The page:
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    Are Bio-Identical Hormones for Menopause Safe to Use?

    Are Bio-Identical Hormones for Menopause Safe to Use?


    As a society, we are constantly bombarded with quick fixes and infomercials that promise the cure to whatever ails us. Menopause is one area that women are frequently targeted on. It is uncomfortable to experience, and for some individuals, medical therapy carries significant risk.

    Bio-identical hormones are often marketed as a “natural” alternative to hormone replacement therapy. They claim that these hormones are identical to hormones made by the body. The theory is that “if it is natural, then it is safer.” Not only are they claimed to be safe, but bio-identical hormones apparently help with weight loss, prevent Alzheimer’s disease, and provide a more balanced amount of hormone as well.

    Bio-identical hormones typically are not provided like other prescription medication. Providers of these hormones will often complete testing of your hormone levels by testing the saliva. After the hormone is measured, they can then give you the specific dose you need. The dose then has to be made in a pharmacy through a process called “compounding.” Pharmacies mix the medication according to a specific order provided by a healthcare provider. The medication not only has the active hormone, but also inactive ingredients to help hold a pill together, or make it into a gel, cream, or lotion.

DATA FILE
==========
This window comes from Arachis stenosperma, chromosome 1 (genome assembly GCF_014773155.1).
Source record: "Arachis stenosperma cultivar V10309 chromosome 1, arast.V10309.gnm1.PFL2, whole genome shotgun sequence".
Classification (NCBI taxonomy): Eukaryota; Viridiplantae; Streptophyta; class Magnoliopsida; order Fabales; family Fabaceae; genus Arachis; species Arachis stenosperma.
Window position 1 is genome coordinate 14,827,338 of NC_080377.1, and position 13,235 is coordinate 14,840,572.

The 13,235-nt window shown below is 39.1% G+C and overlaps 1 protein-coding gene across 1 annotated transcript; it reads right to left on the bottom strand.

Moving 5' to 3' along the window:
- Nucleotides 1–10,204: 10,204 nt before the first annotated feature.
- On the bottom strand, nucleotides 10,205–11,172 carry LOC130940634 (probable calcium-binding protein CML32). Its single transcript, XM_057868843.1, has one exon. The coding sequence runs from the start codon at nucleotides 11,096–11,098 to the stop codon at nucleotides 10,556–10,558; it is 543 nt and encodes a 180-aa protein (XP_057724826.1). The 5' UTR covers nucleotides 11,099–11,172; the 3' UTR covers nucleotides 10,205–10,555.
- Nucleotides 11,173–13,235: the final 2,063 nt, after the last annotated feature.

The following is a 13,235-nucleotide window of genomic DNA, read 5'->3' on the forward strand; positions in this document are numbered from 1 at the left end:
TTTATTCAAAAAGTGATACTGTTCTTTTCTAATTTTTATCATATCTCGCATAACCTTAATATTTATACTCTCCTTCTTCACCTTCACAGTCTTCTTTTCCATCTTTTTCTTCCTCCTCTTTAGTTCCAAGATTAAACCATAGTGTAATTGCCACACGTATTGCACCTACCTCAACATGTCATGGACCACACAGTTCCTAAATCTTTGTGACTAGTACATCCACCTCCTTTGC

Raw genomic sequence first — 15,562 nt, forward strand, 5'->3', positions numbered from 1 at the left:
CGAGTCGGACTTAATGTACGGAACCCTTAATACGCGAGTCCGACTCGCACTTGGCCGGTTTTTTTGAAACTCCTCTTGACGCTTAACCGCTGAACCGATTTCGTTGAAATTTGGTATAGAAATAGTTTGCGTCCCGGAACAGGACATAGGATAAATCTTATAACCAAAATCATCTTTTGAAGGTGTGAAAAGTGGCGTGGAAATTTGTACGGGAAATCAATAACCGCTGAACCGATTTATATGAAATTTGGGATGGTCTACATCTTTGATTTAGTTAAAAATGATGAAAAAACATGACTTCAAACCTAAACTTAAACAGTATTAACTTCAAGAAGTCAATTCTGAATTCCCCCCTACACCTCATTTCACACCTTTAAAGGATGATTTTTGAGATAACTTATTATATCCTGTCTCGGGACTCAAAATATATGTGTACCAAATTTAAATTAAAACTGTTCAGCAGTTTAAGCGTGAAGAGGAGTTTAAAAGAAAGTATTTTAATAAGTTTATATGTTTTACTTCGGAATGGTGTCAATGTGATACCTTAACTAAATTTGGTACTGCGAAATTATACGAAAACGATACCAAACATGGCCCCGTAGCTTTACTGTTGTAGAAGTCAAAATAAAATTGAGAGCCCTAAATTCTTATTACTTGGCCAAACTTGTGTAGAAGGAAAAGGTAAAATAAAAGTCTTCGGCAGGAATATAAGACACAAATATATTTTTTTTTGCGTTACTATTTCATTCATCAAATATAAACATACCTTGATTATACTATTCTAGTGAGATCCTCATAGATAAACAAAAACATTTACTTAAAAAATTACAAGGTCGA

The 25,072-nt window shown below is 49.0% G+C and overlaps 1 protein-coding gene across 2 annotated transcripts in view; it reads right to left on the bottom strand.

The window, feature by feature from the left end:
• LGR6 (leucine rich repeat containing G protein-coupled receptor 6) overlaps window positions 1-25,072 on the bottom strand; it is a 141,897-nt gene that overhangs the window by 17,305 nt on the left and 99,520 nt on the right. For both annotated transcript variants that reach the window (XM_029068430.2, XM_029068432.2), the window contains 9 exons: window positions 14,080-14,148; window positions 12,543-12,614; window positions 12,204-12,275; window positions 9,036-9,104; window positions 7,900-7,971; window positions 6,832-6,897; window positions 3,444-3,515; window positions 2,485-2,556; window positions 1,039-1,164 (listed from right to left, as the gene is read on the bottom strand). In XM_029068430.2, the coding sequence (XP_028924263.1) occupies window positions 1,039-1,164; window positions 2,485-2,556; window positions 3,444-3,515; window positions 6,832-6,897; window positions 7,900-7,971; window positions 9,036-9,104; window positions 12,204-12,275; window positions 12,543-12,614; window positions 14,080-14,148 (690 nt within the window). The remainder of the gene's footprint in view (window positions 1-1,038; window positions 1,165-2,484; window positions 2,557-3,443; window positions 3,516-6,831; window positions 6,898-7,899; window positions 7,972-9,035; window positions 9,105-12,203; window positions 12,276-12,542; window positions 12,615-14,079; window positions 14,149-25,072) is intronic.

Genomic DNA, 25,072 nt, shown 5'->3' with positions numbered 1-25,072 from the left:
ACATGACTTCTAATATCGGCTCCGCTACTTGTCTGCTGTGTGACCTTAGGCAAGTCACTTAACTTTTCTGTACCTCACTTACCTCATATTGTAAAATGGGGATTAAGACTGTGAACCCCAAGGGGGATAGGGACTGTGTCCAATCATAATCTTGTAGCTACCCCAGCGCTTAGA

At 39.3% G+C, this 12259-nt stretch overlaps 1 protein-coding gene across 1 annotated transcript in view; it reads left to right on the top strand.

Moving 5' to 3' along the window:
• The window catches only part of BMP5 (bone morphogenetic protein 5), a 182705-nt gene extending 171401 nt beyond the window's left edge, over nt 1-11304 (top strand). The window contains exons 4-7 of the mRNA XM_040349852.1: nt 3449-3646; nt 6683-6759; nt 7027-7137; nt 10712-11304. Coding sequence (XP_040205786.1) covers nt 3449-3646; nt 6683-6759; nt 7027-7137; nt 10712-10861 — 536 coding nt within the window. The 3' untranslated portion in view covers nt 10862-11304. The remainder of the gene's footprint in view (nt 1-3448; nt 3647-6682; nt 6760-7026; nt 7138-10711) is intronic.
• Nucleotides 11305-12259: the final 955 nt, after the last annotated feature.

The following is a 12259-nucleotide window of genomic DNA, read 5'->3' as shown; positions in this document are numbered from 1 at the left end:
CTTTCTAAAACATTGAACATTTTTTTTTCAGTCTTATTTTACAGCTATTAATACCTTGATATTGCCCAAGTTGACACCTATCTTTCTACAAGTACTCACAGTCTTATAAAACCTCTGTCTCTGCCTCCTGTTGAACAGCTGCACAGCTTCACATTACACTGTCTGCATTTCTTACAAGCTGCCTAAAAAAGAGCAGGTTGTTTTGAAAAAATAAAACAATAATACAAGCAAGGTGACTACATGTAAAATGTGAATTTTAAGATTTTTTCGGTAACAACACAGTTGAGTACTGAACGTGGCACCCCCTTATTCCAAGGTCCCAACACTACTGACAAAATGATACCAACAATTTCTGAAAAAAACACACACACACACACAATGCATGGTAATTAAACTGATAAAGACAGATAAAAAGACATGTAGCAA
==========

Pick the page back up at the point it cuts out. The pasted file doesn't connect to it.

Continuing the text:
The concern with bio-identical hormones is that they are not FDA approved. This is important because when you get a prescription from your physician, side-effects and adverse reactions are monitored by the FDA. When an adverse reaction occurs, it has to be reported to the FDA. However, adverse reactions caused by herbal and bio-identical medications are not required to be reported.

    As a result, we don’t really know about their reported safety. FDA approved prescription medication, on the other hand, is significantly scrutinized and tested. The FDA will probably give more attention to compounding pharmacies in the future, since our country has recently had a significant number of infections associated with steroids from a compounding pharmacy.

    There may be situations in which bio-identical hormone therapy is appropriate. There is a good review of the current known facts of bio-identical hormones that can be found on the FDA’s website. However, these medications have very minimal scientific evidence behind them, and the proclaimed benefits of them are based on a limited number of vague studies.